1. #1
    Junior Member

    Join Date
    Jun 2002
    Mexia, TX

    Default new to fire world (rookie Fire_fighter)

    I am new to the fire world. I have recently joined the volunteer team in the city i live in (Mexia, Tx) and I'm currently in Fire Academy. So i guess what im looking for is experienced firefighters with any advice they might have that might lead me to be my best. I will keep in touch thanks.
    the rookie

  2. #2
    FDirish's Avatar
    Join Date
    May 2002
    KC Metro

    Default Welcome

    Well rook all I got to say is this. Listen to your company officers. You will learn only a small portion, of what will keep you alive, in the fire academy. Live fires in the academy are not fire experince. They might be heat and smoke experience, but that is it. When that day comes, and it will, when you pull up on a job and when the bad stuff comes, then you'll truely see what fire is about. Real fires don't go away when you scrw up and there isn't a team right around the corner to bail you out if you screw up. So, like I said, stick close to the old guys, keep your mouth shut and watch & learn. I am career and when I take a new guy into his/her first fire I put them between me and the lead. Their job isn't to put the fire out, it is to learn, to see it, to feel it, to hear it. The key to a career in the fire service is to stay safe so it can be a long career. Then someday, when you've been around ten or more years, you'll be able to take a rook under your arm. Until then, like I said, learn all you can from the old guys. Capt. John King.
    celer et audax

  3. #3
    Sr. Information Officer
    NJFFSA16's Avatar
    Join Date
    Aug 2001
    25 NW of the GW

    Default Re: Welcome

    Originally posted by FDirish
    So, like I said, stick close to the old guys, keep your mouth shut and watch & learn
    Some excellent advice from FDirish. As he stated so eloquently, the training fires will give you the feel of smoke and heat, however, you must realize that those fires are done under controlled conditions. Things are different in the real world. Factors such as non code building construction, introduction of flammable liquids and hazardous materials are just a few of the nasty possibilities. Simple things like wind speed and direction...and humidity can create havoc on the fireground. And then there is the totally unpredictable human element.

    Never relax you vigilance. Never assume, never assume, never assume!

    Be observant, listen to the advice of senior firefighters, ask questions as if your life depended on it. IT DOES.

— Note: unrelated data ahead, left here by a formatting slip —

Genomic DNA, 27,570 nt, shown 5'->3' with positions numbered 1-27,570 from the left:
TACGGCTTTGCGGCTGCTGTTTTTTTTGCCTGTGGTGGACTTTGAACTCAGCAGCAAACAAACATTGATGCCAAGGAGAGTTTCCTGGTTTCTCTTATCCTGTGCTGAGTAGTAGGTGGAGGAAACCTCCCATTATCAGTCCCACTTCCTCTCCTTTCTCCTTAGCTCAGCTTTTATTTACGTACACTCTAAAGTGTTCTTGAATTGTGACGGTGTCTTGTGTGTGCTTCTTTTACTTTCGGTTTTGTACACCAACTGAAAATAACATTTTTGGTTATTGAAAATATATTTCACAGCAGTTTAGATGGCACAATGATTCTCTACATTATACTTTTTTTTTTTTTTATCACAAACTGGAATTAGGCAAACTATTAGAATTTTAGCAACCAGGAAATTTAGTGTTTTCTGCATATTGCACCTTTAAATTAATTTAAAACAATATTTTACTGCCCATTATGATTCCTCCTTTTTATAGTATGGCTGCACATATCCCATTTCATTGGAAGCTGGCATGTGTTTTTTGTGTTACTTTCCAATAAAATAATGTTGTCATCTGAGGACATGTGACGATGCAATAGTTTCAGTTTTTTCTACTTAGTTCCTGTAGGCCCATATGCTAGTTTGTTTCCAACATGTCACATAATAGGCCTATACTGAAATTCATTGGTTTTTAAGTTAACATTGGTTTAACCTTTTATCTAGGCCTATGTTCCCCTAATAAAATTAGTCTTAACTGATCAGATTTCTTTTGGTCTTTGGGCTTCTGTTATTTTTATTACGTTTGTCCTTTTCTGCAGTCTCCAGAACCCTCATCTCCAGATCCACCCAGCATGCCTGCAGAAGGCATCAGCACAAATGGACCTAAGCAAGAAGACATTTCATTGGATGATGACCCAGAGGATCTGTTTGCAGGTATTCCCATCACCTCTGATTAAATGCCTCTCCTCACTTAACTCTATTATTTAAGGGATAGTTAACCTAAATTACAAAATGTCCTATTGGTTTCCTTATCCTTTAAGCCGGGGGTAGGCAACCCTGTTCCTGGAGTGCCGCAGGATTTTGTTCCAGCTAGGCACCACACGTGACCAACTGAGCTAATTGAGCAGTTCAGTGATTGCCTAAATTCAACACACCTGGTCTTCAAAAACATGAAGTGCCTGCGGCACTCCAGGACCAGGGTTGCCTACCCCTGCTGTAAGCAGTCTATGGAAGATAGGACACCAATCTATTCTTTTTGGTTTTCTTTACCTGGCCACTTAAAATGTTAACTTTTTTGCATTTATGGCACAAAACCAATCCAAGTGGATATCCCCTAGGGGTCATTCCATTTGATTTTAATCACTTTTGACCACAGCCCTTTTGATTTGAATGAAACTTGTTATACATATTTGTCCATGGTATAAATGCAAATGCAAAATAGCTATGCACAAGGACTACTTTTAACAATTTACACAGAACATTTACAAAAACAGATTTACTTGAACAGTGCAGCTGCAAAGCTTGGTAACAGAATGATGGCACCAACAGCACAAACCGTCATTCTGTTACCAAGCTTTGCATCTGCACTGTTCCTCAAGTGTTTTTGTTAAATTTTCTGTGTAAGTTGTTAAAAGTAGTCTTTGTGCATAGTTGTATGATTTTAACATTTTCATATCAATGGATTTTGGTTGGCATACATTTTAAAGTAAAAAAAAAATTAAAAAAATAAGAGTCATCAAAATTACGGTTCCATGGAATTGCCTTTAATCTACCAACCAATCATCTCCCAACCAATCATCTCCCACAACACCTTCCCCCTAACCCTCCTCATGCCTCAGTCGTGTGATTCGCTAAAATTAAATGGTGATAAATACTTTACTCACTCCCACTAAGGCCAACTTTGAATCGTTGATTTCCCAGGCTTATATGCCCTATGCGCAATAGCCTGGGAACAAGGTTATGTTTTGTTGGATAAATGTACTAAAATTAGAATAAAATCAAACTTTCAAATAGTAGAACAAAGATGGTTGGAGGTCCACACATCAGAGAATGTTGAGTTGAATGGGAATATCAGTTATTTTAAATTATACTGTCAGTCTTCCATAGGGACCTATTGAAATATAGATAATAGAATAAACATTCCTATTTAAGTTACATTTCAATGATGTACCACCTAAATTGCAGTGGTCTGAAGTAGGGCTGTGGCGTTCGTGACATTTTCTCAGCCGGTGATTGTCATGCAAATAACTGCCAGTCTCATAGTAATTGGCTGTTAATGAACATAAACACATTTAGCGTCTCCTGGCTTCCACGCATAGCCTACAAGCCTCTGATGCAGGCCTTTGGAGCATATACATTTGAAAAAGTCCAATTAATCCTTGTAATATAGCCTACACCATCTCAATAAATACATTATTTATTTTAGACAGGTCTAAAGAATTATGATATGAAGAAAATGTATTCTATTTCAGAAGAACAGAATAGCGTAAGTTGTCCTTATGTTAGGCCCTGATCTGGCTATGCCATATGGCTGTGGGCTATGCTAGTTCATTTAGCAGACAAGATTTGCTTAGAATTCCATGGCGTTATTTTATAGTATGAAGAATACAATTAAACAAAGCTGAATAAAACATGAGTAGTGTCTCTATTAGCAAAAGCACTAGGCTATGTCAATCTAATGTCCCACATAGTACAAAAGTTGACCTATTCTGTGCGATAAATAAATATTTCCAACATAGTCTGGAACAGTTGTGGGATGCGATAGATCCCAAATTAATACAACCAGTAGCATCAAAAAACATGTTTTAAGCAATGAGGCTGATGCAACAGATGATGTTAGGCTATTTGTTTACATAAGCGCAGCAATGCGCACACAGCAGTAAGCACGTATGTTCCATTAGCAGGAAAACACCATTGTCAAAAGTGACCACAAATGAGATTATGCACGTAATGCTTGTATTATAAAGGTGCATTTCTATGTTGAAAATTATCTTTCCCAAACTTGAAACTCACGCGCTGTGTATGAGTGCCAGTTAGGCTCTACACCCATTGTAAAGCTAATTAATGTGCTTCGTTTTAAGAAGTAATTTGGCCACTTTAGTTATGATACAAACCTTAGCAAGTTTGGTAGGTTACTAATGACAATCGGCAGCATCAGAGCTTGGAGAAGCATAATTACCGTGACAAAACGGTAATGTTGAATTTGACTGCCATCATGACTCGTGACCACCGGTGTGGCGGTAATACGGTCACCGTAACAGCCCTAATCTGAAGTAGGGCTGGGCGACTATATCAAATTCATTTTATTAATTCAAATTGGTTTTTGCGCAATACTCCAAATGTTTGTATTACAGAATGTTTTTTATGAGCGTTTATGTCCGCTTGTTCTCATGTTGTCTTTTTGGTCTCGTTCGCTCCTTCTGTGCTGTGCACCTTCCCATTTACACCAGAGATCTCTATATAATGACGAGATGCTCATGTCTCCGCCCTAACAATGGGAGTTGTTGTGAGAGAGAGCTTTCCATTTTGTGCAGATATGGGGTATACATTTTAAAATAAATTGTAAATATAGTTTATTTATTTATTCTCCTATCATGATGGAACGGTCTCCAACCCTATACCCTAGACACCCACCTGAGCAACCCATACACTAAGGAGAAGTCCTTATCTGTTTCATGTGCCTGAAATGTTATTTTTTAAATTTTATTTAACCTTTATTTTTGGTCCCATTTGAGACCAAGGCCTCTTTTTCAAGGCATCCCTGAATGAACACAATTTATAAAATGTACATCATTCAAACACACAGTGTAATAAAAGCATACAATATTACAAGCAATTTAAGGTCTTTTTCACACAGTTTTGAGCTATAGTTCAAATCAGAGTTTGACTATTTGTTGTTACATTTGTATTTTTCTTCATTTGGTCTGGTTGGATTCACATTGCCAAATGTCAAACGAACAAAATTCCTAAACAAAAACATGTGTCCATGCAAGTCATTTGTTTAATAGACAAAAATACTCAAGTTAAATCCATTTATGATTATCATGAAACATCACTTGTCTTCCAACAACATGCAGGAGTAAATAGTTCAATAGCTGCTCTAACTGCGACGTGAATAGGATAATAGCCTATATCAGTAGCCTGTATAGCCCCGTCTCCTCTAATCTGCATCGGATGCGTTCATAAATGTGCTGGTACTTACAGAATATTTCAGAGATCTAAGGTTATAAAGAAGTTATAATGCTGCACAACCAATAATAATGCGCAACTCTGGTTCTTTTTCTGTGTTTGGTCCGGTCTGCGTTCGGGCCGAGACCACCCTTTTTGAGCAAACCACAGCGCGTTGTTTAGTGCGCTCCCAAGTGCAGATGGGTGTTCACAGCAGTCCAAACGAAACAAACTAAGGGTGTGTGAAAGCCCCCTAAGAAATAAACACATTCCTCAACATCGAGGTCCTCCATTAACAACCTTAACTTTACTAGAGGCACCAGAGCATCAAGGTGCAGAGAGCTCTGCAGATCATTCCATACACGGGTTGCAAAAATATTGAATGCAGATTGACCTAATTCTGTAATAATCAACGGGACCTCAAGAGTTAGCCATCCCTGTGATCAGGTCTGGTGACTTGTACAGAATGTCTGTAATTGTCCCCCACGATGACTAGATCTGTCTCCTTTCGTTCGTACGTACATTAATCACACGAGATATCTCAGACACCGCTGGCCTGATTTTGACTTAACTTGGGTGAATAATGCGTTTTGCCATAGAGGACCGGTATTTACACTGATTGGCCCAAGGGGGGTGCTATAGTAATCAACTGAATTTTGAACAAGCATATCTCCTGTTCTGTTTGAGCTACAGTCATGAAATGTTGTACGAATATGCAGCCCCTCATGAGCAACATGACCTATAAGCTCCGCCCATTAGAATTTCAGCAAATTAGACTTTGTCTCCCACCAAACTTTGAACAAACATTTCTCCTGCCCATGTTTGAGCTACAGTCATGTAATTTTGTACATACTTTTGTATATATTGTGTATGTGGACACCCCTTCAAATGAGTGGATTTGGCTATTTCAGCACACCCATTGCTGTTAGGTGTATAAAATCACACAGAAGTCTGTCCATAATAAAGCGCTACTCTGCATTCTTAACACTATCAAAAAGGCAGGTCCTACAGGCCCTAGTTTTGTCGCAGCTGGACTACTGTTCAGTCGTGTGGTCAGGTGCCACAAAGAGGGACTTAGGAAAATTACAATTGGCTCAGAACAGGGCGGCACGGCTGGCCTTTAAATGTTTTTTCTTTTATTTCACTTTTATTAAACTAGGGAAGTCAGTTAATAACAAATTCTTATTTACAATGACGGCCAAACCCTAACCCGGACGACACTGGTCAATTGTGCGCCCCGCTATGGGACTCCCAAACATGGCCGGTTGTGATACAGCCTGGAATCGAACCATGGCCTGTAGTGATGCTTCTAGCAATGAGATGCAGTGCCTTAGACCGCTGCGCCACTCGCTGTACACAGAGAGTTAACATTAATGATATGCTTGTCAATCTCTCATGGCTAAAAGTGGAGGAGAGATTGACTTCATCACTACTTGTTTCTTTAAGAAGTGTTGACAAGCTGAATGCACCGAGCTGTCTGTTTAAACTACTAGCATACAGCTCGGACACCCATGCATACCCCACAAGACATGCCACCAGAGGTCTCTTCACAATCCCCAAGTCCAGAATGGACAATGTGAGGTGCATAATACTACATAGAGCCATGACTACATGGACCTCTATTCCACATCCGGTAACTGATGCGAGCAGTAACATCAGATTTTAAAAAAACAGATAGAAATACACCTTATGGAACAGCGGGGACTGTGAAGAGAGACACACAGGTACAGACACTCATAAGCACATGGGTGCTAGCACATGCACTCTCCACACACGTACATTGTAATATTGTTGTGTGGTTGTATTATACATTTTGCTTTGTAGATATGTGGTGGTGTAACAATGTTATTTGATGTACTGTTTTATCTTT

Knowledge is the antidote to fear!

    Have a great, safe career!
    Proudly serving as the IACOJ Minister of Information & Propoganda!
    Be Safe! Lookouts-Awareness-Communications-Escape Routes-Safety Zones

    *Gathering Crust Since 1968*
    On the web at www.section2wildfire.com

  4. #4
    Junior Member

    Join Date
    Oct 2000
    Orange, New South Wales, Australia

    Default rookie firefighter

    Welcome to the hood, as previous firies have stated stick with the senior firies in your department.Look,listen and learn and most important if you don't know or are not sure ask a question as this game is a very serious game and it might seem trivial but if it keeps you or your brothers safe ask it.Stay safe goodluck.Guy Dover.

  5. #5
    MembersZone Subscriber

    Join Date
    Jan 2001
    Auckland NZ


    Welcome brother, how well I remember my first days thirty years ago. The thing I remember most is being busting keen to fight fires, save people and test myself and what do you think happened in those first months? Nothing was what! while everyone else on my course went to fires, I was always off when the "big one" happened. My advice if this happens to you is hang loose, remember that you are here for the long term and sooner or later you will see all you could want to see and more besides. They will almost always come, not when you are feeling wide awake and up to any challenge, but when you are tired, sore, bored or have just had a fight with your girlfriend. As a professional you have a duty to be always ready. Right now that will not be a problem but beware of becomming frustrated or disillusioned if emergencies don't arrive when convenient and on cue. Don't let your guard down. As the others have said, resist the temptation to tell everyone what they are doing wrong or could do better. Even if you are right you won't make friends by saying so and even the laziest grumpiest most cynical old timer knows something that you can learn if you can avoid being labelled a young smartass. Don't take silly risks to try to impress others, any accident or injury to you is not just inconvenient for you, but it costs money that could be spent on better equipment or training. Remember every good turn done to you and forget every insult or putdown. Your time will come as surely as night follows day. Handle more than your "fair share" of the hard work and really listen to your supervisors. If your experience is like mine, the toughest challenge will be "fitting in" and there is nothing more important than that at this stage of your career. If ever you really believe you are being treated badly or unfairly seek advice from someone trustworthy and senior before lodging an official complaint. They are only worth it for the ones where you will go all the way and someone should lose their job over it. Anything else is not worth the hassle and will ultimately cause you more grief. You have joined a worldwide fraternity in the best career in the world and have friends now in places you can't spell or pronounce. Good luck to you and stay safe.
    Jim Maclean. IACOJ NZ branch

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